Friday, September 2, 2011

Sept 2: The disorderly order of The Moncton Times &Transcript

TheMondton T&;T is the only daily I have seen with no clear system to its presentation.
It is routine, for example, to have a sports story on the front page. Why? They have a sports section for sports stories.

Yes, other papers will sometimes have sports on Page 1, as when a team wins a world championship. But today, there's just big photo of workers asssembling the grandstand for a football game. It has a caption to remind us that tickets are still on sale. This isn't even a story. Nothing has happened.

Also front page - some (2?  50? 3000?) parents are upset about changes in school bus routes. It happens every year in every city that has school busses. So why is this front page news? Why the big picture of a school bus? Does it tell us anything? Do most people not know what a school bus looks like? And the story goes on for most of page 4 - with another big picture of a school bus for those who forgot it from p. 1..

People in the Miramichi are waiting for results of a DNA test on some human remains that were discovered on August 16. that's not a story. A story, several weeks ago, is that remains were discovered. The next story will be what the DNA results are. Until then, there is no story. This is a space-filler.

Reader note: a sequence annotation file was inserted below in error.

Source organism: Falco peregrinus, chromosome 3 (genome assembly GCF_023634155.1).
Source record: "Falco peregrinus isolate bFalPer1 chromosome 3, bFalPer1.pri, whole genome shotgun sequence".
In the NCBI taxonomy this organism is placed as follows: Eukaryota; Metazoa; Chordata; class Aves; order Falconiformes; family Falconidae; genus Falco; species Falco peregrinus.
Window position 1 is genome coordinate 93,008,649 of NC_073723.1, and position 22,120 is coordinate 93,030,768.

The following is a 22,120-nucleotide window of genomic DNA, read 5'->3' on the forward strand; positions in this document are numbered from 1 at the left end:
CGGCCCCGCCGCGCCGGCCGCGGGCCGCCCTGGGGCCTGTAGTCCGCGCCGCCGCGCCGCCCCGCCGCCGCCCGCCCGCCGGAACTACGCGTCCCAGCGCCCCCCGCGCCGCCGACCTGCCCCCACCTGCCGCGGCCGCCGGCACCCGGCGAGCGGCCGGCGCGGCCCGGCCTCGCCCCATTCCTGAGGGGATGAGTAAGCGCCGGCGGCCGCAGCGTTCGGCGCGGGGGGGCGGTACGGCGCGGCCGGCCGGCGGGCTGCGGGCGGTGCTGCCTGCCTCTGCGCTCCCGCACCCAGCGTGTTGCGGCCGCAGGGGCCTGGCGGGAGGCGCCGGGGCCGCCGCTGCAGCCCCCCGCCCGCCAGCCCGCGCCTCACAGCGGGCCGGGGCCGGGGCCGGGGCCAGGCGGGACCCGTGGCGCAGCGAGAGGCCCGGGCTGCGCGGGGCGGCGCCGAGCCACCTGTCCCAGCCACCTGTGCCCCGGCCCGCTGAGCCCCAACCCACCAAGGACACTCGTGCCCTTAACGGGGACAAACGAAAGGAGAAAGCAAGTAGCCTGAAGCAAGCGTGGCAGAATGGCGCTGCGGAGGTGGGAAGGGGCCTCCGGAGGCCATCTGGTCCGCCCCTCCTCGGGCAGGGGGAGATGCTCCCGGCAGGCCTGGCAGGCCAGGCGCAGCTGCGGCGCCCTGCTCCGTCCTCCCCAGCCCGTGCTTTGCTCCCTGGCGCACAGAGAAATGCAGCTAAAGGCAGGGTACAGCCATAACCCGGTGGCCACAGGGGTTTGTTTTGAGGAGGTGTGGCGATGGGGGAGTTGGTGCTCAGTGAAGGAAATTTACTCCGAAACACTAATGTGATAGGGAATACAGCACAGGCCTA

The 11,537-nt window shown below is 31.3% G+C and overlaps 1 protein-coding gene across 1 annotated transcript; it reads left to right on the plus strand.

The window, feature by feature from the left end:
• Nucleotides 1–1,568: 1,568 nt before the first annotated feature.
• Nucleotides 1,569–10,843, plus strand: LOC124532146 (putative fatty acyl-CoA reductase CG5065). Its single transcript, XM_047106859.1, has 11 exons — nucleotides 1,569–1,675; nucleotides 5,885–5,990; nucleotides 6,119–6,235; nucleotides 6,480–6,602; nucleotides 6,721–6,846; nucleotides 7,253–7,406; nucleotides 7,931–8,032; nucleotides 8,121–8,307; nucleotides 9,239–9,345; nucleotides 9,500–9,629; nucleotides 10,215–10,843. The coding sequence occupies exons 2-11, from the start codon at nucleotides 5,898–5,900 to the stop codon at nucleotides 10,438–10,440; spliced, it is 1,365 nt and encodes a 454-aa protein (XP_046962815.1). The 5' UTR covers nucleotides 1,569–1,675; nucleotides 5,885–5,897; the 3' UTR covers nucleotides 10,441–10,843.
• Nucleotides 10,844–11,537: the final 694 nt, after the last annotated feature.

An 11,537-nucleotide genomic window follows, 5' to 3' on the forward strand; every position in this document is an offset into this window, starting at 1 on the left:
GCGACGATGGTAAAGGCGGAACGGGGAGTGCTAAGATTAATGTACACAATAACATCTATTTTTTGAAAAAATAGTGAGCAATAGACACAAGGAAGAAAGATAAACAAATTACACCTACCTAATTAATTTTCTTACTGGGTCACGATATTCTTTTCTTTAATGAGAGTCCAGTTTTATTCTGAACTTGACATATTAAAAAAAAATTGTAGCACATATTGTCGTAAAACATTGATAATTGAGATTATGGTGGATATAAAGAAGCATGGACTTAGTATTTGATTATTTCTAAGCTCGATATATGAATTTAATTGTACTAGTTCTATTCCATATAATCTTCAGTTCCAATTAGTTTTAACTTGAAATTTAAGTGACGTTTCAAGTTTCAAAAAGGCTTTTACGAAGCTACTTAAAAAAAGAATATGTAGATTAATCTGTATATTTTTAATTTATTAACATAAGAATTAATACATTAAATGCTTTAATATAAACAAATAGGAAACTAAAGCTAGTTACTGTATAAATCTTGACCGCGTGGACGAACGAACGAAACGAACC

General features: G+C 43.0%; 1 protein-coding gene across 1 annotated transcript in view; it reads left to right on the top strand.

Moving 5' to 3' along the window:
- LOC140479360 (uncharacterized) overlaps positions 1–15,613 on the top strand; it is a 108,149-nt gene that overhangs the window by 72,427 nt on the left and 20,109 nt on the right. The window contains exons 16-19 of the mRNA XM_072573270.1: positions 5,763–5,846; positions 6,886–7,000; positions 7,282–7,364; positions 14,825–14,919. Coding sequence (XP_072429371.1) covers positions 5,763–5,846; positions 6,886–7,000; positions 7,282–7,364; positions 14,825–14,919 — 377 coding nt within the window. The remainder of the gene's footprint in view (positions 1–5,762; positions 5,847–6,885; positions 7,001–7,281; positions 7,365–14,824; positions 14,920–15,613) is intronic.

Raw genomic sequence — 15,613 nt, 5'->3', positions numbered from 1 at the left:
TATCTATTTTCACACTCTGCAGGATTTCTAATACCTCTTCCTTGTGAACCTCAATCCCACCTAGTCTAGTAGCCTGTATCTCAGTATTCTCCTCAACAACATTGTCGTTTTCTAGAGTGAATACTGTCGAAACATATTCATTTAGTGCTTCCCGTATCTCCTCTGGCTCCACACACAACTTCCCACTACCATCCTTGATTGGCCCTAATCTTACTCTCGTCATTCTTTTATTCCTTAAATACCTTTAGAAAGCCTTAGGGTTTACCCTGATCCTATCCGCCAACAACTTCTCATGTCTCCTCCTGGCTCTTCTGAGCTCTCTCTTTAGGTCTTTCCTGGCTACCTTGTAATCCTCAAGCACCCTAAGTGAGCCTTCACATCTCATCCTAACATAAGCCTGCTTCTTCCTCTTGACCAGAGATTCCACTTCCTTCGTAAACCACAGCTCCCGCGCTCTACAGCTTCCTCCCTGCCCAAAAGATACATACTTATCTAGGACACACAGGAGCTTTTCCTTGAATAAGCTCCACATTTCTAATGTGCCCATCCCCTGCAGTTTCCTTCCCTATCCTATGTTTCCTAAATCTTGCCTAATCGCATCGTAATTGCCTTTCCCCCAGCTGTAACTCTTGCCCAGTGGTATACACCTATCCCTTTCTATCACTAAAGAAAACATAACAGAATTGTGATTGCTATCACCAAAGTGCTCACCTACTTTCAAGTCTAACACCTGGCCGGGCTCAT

A10 has a "feel-good" story. A man lost eighty dollars. Somebody found it, and returned it. There's a big picture of a man holding up eighty dollars for those who don't know what a man and eighty dollars look like.

Finally, there's a story on A10 that a blusgrass band is reuniting. I'm happy to hear it. But that should be in the entertainment section.

Over half of section A is ads, obituaries, trivia, non-stories and misplaced stories. That's what happens when you have monopoly ownership, and when the owndership doesn't want us to know anything about anything.

The Sports Section, though mostly ads, is the only section that looks as though it has an editor of some competence.

NewsToday? It's had a story almost every day for six months on Libya. It still  hasn't told us what the rebellion is about or who the rebels are. Nor has it explained why we are there when we have ignored similar rebellions as in Bahrain.

There's a report on an inane statement by Jean Chretien that the world has a new kind of warfare called terrorism; and it's practiced by extremists. Come off it. Just about every country in the world has been practicing terrorism since the beginning of time. Apparently, Chretien has never heard of the bombing of Cambodia or the slaughter of Guatemalans. Nor has he heard of the French Revolution, the Sons of Liberty in the American Revolution, or the Society of Hunters in Canada. Nor has he read The Bible.

The ultimate terrorism is genocide, the killing of an entire people because of their "race". The first recorded genocide was by the Israelites who massacred the Canaanites to take their land (now Israel).. They killed everybody right down to babies. That's what the battle of Jericho was about. Check, for example, Deuteronomy 7 and 20, and Joshua 6. Check your local fundamentalist clergyman for excuses.

Barely a word on the terrible situation in Somalia. Nothing on how the promised aid to Haiti and Iraq has never been delivered. Nothing on Saudi Arabia helping the government of Bahrain to kill its protesters.